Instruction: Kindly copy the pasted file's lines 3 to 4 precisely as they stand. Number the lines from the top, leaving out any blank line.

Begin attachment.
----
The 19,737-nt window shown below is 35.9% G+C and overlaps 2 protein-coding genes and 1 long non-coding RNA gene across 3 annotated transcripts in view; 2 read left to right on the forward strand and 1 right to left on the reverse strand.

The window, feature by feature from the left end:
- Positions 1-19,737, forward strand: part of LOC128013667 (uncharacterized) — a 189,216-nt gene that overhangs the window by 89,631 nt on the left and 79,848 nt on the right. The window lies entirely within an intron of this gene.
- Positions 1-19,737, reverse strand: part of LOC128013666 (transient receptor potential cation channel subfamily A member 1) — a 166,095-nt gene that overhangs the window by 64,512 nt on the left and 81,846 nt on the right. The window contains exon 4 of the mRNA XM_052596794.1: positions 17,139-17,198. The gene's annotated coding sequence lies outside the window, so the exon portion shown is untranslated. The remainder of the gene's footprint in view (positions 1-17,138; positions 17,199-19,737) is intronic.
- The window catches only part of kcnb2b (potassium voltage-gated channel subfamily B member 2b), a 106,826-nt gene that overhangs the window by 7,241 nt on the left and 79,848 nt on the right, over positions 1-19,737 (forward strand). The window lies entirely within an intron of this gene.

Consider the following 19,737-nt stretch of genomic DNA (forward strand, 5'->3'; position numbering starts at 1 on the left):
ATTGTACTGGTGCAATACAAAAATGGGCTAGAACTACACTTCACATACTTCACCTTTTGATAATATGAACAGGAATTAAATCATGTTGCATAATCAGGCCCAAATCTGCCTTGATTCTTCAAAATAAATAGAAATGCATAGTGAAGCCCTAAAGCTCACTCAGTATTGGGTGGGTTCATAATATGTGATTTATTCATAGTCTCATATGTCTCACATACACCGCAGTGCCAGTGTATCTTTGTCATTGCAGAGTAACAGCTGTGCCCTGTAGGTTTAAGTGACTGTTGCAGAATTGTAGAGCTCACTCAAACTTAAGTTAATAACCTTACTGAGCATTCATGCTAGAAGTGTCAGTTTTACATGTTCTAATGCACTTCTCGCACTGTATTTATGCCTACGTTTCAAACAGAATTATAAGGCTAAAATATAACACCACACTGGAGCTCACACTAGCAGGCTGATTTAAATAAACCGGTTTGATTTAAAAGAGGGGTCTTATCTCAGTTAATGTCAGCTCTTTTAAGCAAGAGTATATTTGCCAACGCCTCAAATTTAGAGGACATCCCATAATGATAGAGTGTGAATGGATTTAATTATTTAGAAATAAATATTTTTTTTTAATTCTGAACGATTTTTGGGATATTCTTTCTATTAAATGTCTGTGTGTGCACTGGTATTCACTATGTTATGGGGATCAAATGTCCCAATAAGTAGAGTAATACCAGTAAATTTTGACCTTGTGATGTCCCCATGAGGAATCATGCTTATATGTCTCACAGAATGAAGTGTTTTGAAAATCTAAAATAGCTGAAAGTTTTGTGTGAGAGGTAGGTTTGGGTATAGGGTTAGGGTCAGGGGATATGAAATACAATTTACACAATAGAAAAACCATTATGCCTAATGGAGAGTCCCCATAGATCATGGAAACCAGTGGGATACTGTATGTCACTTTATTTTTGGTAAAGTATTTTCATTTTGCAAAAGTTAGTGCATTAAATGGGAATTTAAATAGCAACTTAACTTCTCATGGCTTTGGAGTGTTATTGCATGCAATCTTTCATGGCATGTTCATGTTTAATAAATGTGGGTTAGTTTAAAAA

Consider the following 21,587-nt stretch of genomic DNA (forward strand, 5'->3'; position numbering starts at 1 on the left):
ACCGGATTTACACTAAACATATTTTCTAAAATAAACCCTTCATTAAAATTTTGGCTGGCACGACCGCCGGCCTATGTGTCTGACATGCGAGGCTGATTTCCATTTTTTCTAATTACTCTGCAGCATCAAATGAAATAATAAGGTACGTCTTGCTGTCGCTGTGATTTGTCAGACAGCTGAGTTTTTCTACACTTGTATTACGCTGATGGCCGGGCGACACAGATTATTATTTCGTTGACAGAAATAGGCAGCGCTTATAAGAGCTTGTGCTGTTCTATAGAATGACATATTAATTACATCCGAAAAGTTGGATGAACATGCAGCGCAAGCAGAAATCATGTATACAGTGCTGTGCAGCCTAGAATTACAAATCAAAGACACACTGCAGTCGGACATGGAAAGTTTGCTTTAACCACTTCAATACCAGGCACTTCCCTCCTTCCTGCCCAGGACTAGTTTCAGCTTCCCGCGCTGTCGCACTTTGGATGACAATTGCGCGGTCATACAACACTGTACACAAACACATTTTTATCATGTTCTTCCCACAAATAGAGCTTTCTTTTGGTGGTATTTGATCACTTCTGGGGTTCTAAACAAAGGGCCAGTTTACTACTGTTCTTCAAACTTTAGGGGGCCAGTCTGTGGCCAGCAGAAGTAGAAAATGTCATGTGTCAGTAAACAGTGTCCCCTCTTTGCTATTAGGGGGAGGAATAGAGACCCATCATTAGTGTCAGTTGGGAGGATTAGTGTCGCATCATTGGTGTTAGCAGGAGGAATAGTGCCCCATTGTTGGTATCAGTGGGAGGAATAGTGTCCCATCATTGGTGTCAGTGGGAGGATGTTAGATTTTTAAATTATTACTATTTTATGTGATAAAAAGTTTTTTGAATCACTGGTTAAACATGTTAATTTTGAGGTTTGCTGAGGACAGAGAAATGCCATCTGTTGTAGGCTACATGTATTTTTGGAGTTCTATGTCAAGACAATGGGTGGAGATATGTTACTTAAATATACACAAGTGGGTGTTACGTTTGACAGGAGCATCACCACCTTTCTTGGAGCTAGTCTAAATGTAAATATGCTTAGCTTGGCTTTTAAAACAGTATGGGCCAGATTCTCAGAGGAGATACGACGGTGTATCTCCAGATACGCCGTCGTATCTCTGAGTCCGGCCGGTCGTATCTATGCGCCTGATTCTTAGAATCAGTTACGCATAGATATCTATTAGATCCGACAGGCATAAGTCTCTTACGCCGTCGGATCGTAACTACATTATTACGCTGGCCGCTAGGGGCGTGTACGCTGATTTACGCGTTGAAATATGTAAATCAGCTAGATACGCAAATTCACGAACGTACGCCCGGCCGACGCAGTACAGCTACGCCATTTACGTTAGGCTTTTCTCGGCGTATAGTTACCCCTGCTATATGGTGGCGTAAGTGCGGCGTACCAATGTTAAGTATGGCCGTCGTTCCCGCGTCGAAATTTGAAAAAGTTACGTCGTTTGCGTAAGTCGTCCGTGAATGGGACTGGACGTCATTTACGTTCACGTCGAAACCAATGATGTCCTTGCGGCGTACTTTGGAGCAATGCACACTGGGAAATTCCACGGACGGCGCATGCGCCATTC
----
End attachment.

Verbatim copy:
- Positions 1-19,737, forward strand: part of LOC128013667 (uncharacterized) — a 189,216-nt gene that overhangs the window by 89,631 nt on the left and 79,848 nt on the right. The window lies entirely within an intron of this gene.
- Positions 1-19,737, reverse strand: part of LOC128013666 (transient receptor potential cation channel subfamily A member 1) — a 166,095-nt gene that overhangs the window by 64,512 nt on the left and 81,846 nt on the right. The window contains exon 4 of the mRNA XM_052596794.1: positions 17,139-17,198. The gene's annotated coding sequence lies outside the window, so the exon portion shown is untranslated. The remainder of the gene's footprint in view (positions 1-17,138; positions 17,199-19,737) is intronic.